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Joan Lunden to Step Down as 'GMA' Co-Host in September

Television: She will remain at ABC to work on prime-time projects; the move is part of a major shake-up expected on the morning news show.

May 28, 1997|JANE HALL | TIMES STAFF WRITER

NEW YORK — After 20 years with "Good Morning America," Joan Lunden said Tuesday that she will step down as co-host of ABC's morning news show in September.

Other major changes are expected soon on "Good Morning America," which has lost the ratings battle to NBC's "Today" for more than 70 consecutive weeks and has seen its audience dwindle by about 19% in the past year.

Lunden, 49, who signed a multiyear contract with ABC last August, will remain at the network to work on several prime-time projects, including the "Behind Closed Doors" specials that she has been doing for the past three years.

"After 20 years of waking up America with a smile, and having been given incredible opportunities on 'Good Morning America,' I have asked the executives of ABC to give me a chance to do something I've never done--wake up my own children with a smile, while they're still children," Lunden, the mother of three daughters, said in a news release.

No successor was immediately named. ABC sources said that Elizabeth Vargas, the news-reader on "Good Morning America," is a leading candidate to replace Lunden. She joined the show a year ago from "Today."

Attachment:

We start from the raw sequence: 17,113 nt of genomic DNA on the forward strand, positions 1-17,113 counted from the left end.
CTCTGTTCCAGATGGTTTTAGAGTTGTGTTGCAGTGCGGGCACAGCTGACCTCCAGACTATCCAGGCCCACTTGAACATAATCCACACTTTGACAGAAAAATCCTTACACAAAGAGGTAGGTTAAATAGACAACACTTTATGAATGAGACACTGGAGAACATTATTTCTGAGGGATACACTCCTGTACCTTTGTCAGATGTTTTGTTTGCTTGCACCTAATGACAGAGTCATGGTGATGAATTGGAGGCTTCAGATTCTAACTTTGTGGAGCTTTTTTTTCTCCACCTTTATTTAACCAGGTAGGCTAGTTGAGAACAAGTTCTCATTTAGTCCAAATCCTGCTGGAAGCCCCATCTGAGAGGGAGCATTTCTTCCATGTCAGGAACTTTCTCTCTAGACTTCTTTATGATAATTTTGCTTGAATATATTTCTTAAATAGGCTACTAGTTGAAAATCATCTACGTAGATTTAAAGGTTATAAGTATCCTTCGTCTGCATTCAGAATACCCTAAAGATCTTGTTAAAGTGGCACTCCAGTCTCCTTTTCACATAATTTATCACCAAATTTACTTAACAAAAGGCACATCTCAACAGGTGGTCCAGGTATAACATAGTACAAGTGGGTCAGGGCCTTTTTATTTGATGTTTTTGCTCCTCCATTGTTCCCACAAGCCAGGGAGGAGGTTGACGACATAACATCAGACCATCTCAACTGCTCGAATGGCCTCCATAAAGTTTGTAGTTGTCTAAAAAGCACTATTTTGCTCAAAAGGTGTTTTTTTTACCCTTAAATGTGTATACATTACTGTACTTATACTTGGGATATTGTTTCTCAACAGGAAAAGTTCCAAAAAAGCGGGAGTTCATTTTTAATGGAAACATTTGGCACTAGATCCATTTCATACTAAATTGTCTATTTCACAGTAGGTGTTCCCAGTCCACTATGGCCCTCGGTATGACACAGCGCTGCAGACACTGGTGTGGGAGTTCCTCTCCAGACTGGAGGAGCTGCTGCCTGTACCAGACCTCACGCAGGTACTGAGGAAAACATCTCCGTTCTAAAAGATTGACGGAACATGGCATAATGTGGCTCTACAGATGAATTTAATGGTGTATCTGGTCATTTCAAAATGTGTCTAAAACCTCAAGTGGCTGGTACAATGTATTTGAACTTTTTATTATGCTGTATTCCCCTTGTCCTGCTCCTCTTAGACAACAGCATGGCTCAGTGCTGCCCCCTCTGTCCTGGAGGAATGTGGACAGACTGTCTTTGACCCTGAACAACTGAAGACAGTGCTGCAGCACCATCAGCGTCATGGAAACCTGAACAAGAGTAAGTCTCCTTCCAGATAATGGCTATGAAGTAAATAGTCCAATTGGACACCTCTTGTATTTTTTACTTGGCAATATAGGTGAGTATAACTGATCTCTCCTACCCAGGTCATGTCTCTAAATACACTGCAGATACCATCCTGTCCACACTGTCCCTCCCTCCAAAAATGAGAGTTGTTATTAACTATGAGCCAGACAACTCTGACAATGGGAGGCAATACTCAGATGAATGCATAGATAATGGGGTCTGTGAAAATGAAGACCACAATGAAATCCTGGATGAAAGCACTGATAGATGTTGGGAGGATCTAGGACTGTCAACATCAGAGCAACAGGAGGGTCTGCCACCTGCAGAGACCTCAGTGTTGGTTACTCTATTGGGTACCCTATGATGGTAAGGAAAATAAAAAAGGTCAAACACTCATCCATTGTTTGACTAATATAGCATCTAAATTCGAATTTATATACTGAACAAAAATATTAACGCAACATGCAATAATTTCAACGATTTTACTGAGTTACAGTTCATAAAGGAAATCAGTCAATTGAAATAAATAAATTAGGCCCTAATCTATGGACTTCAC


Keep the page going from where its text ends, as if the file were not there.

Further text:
Charles Gibson, who has co-hosted "GMA" with Lunden since 1987, also is expected to leave soon for ABC's newsmagazine "20/20."

Sources said that "GMA" national correspondent Bill Ritter, ESPN anchor Dan Patrick (ABC owns the sports network) and ABC News correspondent Kevin Newman are on the list of possible successors to Gibson.

Lunden joined "GMA" in the fall of 1976 and was named co-host in August 1980.

In an interview, ABC News President David Westin declined to speculate on possible successors to Lunden or other changes in the show, preferring instead to praise Lunden's contribution "as the wholesome morning anchor people grew up with and raised their kids with."

Westin, however, said that "GMA" does need to be "more reflective" of changing demographics, such as the number of working women in the morning audience.

There was no word Tuesday on the fate of "GMA" executive producer Marc Burstein or other producers on the show. But Westin praised Burstein as a "very good live-TV producer."

ABC News took over the management of "GMA" from the entertainment division a year ago, and some staffers said the show has suffered from a lack of clarity about its direction since then. "GMA" was the dominant network morning show throughout much of the 1980s and into the early part of this decade.

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